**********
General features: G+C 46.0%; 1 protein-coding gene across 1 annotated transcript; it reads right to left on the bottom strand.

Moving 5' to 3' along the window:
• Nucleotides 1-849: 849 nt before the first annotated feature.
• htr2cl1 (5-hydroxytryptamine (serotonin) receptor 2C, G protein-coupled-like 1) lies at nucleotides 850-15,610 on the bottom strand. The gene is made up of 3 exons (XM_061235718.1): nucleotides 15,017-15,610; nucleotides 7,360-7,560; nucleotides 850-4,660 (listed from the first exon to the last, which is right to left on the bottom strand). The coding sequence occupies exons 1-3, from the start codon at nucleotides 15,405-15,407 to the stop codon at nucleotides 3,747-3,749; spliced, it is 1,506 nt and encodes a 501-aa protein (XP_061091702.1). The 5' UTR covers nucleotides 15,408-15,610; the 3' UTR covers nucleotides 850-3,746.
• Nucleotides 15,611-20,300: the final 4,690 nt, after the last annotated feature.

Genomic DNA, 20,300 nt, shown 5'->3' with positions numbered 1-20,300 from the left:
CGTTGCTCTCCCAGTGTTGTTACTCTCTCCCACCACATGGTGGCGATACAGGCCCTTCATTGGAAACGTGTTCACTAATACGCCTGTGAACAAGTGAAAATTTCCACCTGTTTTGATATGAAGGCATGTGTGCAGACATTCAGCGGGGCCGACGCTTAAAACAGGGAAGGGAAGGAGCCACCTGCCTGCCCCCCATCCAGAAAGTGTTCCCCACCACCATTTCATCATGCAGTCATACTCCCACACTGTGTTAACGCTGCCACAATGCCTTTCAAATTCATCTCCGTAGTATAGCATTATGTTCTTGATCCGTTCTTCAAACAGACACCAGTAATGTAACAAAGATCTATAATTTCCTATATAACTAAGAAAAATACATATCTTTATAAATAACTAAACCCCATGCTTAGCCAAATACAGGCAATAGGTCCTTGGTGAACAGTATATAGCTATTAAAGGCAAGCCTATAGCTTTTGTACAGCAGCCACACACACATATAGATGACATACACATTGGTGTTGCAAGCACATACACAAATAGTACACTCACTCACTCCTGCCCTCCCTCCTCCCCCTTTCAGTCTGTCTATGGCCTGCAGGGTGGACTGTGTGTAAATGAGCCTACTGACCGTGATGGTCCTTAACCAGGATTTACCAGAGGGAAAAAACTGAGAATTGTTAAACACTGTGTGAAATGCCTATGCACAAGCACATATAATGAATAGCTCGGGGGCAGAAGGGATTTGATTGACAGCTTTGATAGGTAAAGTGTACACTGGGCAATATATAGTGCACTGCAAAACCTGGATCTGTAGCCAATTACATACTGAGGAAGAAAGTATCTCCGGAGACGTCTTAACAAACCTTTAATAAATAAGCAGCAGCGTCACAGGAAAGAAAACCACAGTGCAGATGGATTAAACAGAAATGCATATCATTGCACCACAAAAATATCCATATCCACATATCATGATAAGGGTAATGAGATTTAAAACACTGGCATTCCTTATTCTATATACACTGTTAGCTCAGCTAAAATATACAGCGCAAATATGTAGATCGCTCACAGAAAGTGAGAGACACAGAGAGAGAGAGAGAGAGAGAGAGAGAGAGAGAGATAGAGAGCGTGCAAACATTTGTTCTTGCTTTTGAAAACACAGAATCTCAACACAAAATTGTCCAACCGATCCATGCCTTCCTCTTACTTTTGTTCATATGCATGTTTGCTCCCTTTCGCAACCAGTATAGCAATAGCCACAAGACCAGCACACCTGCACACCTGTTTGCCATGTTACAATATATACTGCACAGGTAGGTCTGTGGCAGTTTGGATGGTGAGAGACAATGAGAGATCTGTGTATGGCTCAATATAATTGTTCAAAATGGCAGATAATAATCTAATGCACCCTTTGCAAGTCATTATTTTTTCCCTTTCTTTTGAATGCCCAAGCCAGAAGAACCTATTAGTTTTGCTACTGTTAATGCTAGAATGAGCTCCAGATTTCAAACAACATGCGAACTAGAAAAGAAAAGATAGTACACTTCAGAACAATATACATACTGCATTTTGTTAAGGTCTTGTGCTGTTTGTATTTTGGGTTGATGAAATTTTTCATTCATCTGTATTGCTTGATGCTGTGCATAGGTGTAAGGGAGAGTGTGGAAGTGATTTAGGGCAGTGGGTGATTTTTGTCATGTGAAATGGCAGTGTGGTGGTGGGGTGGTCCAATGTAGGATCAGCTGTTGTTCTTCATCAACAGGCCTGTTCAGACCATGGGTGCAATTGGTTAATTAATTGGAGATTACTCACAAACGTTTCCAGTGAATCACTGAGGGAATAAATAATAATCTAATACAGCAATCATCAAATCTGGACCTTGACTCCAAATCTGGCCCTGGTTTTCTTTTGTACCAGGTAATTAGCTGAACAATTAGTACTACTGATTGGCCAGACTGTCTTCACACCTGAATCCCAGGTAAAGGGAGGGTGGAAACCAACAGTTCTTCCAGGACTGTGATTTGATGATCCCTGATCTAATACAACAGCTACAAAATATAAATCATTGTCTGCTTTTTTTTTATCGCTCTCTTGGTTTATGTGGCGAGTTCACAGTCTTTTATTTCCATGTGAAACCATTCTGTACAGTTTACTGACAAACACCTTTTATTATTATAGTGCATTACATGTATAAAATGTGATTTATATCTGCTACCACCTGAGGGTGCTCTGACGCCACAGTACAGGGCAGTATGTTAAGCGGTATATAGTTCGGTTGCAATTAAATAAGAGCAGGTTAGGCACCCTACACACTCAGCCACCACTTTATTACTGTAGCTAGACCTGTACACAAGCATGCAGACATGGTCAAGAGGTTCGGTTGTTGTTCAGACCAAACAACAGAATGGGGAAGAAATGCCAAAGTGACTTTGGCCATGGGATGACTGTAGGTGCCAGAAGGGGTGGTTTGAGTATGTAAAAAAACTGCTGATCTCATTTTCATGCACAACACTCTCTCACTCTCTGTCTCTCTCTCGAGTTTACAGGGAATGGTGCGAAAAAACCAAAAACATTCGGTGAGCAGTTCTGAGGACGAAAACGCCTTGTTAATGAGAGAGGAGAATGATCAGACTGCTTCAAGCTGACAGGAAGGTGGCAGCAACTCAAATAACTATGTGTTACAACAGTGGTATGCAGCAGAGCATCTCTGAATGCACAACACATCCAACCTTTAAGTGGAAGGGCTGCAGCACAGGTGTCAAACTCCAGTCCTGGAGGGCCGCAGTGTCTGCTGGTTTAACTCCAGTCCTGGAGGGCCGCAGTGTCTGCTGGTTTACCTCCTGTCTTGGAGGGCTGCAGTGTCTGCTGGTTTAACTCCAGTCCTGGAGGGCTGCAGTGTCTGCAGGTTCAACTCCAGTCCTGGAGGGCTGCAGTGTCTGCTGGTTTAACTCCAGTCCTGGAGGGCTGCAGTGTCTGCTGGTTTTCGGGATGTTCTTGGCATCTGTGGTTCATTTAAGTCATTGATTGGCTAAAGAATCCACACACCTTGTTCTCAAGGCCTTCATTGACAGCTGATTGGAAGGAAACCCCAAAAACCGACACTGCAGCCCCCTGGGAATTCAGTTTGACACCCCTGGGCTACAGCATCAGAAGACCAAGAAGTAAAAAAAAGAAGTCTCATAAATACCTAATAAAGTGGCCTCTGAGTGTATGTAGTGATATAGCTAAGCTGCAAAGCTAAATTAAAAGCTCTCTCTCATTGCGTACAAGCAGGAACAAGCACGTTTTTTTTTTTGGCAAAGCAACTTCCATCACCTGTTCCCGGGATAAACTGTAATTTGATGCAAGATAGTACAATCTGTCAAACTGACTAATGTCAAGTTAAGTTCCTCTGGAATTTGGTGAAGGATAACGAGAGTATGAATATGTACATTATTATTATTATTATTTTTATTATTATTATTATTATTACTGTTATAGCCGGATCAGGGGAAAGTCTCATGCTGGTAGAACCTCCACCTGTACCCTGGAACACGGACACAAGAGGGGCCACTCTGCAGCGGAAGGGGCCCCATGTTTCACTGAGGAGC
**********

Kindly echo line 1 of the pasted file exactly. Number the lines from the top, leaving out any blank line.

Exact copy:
General features: G+C 46.0%; 1 protein-coding gene across 1 annotated transcript; it reads right to left on the bottom strand.